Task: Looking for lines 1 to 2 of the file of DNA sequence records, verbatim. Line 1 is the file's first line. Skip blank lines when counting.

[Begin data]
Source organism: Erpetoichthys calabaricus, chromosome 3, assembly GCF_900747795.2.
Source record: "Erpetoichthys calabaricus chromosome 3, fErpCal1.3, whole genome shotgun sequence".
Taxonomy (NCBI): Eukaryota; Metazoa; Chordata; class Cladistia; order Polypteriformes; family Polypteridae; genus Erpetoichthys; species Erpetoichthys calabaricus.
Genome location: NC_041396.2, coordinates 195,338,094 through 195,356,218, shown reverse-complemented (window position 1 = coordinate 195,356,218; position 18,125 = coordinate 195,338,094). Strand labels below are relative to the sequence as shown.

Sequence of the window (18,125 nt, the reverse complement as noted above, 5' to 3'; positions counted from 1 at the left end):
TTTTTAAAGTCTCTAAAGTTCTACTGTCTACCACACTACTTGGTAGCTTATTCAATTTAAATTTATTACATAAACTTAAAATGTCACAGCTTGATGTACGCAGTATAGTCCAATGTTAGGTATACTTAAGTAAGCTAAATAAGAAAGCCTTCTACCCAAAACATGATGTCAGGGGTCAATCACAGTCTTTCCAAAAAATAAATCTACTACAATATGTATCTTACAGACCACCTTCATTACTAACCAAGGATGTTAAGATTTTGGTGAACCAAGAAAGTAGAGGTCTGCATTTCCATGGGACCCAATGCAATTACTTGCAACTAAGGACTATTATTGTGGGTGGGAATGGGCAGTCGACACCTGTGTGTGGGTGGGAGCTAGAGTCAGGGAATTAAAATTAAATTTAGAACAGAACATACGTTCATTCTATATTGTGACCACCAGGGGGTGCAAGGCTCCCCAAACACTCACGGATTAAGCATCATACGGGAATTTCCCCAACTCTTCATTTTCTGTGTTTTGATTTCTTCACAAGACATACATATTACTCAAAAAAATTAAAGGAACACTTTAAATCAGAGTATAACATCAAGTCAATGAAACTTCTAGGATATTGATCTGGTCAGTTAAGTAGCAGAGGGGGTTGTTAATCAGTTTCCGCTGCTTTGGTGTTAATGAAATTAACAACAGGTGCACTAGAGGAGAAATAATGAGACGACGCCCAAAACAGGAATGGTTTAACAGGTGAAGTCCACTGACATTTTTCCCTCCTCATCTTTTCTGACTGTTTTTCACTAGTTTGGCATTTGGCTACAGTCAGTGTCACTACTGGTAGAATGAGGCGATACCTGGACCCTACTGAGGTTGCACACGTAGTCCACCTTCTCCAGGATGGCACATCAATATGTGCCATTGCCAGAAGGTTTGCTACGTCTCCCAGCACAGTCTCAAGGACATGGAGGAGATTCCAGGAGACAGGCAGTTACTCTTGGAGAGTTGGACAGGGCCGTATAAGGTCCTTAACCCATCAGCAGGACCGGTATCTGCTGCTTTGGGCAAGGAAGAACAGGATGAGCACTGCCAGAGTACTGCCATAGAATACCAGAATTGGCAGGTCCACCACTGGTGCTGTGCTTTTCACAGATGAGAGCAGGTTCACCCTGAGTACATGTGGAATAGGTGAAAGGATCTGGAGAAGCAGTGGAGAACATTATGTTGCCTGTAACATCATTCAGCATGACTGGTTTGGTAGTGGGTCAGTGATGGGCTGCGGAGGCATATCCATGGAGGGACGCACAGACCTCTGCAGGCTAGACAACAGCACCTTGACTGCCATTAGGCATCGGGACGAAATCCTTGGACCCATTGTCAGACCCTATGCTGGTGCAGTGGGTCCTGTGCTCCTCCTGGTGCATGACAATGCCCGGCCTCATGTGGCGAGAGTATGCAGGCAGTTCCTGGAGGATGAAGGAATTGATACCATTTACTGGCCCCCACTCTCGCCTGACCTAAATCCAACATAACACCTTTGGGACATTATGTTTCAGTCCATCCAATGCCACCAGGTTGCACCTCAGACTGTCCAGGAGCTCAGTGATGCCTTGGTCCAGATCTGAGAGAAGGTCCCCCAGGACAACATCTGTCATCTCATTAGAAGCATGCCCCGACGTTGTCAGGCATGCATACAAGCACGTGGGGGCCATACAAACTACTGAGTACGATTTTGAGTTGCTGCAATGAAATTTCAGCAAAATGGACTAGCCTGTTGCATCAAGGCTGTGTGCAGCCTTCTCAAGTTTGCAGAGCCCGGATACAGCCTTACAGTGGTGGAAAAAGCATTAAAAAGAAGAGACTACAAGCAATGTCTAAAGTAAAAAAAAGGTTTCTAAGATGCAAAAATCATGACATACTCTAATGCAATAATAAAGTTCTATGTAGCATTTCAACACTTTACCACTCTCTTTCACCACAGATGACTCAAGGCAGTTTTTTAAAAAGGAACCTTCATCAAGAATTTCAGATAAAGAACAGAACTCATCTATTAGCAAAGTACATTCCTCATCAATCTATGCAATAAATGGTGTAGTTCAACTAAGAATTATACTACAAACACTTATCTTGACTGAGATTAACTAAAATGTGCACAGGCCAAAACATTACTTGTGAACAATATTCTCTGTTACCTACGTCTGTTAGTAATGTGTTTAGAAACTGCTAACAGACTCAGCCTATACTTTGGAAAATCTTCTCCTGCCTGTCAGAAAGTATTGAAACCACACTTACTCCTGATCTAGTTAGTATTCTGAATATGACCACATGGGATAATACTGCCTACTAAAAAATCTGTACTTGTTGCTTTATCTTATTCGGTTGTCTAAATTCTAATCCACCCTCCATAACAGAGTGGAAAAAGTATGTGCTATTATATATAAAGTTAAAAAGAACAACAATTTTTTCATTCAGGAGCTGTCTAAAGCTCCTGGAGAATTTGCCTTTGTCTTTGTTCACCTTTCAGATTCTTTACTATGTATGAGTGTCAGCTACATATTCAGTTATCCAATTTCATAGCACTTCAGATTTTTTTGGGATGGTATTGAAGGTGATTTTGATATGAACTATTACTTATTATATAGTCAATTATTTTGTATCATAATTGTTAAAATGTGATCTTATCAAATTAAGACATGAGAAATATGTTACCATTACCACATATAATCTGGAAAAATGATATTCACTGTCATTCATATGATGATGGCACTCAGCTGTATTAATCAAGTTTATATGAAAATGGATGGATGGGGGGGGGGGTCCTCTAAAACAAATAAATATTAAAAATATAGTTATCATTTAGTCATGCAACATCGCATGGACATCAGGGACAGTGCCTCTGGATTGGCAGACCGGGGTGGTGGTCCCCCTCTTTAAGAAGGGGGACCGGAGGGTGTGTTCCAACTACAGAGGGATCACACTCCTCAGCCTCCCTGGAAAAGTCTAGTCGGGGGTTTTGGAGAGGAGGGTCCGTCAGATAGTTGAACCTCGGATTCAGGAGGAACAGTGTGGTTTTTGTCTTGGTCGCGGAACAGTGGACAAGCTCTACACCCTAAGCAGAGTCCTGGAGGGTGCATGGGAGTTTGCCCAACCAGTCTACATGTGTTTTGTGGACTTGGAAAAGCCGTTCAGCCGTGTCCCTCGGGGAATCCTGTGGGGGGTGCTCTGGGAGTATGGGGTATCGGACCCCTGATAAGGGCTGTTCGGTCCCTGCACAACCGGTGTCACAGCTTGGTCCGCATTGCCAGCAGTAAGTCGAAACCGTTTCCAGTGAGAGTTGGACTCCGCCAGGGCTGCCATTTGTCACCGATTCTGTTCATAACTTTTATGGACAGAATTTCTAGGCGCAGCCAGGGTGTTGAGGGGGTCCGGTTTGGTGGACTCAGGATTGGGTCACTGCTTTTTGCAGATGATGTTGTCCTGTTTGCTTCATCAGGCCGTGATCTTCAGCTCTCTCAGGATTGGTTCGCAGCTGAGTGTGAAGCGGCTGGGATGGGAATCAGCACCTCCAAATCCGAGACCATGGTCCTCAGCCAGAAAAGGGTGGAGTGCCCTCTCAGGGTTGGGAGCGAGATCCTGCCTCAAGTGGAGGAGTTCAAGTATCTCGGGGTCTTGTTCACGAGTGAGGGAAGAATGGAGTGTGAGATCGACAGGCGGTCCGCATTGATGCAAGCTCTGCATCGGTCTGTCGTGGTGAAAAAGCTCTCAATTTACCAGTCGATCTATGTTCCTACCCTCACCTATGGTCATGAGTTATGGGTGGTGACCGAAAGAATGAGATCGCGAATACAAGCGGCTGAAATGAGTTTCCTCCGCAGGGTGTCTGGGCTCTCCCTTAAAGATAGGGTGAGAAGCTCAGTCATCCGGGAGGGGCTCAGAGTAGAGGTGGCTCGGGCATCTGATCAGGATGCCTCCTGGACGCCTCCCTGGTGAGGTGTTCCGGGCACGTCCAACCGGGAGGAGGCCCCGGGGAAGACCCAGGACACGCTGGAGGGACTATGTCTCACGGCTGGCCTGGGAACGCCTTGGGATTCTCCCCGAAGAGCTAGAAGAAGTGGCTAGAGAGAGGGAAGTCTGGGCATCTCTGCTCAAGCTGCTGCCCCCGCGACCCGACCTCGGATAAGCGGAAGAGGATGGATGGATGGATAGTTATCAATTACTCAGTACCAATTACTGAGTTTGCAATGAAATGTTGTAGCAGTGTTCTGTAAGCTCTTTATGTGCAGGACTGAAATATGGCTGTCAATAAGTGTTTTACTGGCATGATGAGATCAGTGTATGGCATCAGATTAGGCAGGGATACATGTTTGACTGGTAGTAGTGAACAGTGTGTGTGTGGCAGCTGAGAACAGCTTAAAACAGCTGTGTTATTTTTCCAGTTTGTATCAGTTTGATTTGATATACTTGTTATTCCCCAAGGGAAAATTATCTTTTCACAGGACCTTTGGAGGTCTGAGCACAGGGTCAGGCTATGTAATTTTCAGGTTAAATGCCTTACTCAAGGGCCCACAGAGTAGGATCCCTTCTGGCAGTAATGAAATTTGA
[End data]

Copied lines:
Source organism: Erpetoichthys calabaricus, chromosome 3, assembly GCF_900747795.2.
Source record: "Erpetoichthys calabaricus chromosome 3, fErpCal1.3, whole genome shotgun sequence".